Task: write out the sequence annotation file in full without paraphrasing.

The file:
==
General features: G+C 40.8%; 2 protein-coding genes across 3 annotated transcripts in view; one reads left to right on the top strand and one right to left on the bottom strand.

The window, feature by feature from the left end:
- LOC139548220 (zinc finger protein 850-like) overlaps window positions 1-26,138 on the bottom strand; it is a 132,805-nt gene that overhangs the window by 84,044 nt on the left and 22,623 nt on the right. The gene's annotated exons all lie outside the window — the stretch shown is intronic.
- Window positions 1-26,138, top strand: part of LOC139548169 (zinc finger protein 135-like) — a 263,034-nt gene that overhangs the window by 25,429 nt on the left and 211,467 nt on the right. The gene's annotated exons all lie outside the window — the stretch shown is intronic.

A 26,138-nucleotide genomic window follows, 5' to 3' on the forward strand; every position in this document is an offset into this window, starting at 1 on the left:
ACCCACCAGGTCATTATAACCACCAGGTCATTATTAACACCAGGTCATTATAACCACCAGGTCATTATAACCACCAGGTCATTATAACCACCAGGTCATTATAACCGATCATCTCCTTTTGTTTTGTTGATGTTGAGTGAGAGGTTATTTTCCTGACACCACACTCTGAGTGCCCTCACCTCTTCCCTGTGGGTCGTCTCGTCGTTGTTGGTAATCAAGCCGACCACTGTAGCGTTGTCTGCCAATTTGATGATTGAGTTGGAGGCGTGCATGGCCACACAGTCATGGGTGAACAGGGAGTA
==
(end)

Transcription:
General features: G+C 40.8%; 2 protein-coding genes across 3 annotated transcripts in view; one reads left to right on the top strand and one right to left on the bottom strand.

The window, feature by feature from the left end:
- LOC139548220 (zinc finger protein 850-like) overlaps window positions 1-26,138 on the bottom strand; it is a 132,805-nt gene that overhangs the window by 84,044 nt on the left and 22,623 nt on the right. The gene's annotated exons all lie outside the window — the stretch shown is intronic.
- Window positions 1-26,138, top strand: part of LOC139548169 (zinc finger protein 135-like) — a 263,034-nt gene that overhangs the window by 25,429 nt on the left and 211,467 nt on the right. The gene's annotated exons all lie outside the window — the stretch shown is intronic.

A 26,138-nucleotide genomic window follows, 5' to 3' on the forward strand; every position in this document is an offset into this window, starting at 1 on the left:
ACCCACCAGGTCATTATAACCACCAGGTCATTATTAACACCAGGTCATTATAACCACCAGGTCATTATAACCACCAGGTCATTATAACCACCAGGTCATTATAACCGATCATCTCCTTTTGTTTTGTTGATGTTGAGTGAGAGGTTATTTTCCTGACACCACACTCTGAGTGCCCTCACCTCTTCCCTGTGGGTCGTCTCGTCGTTGTTGGTAATCAAGCCGACCACTGTAGCGTTGTCTGCCAATTTGATGATTGAGTTGGAGGCGTGCATGGCCACACAGTCATGGGTGAACAGGGAGTA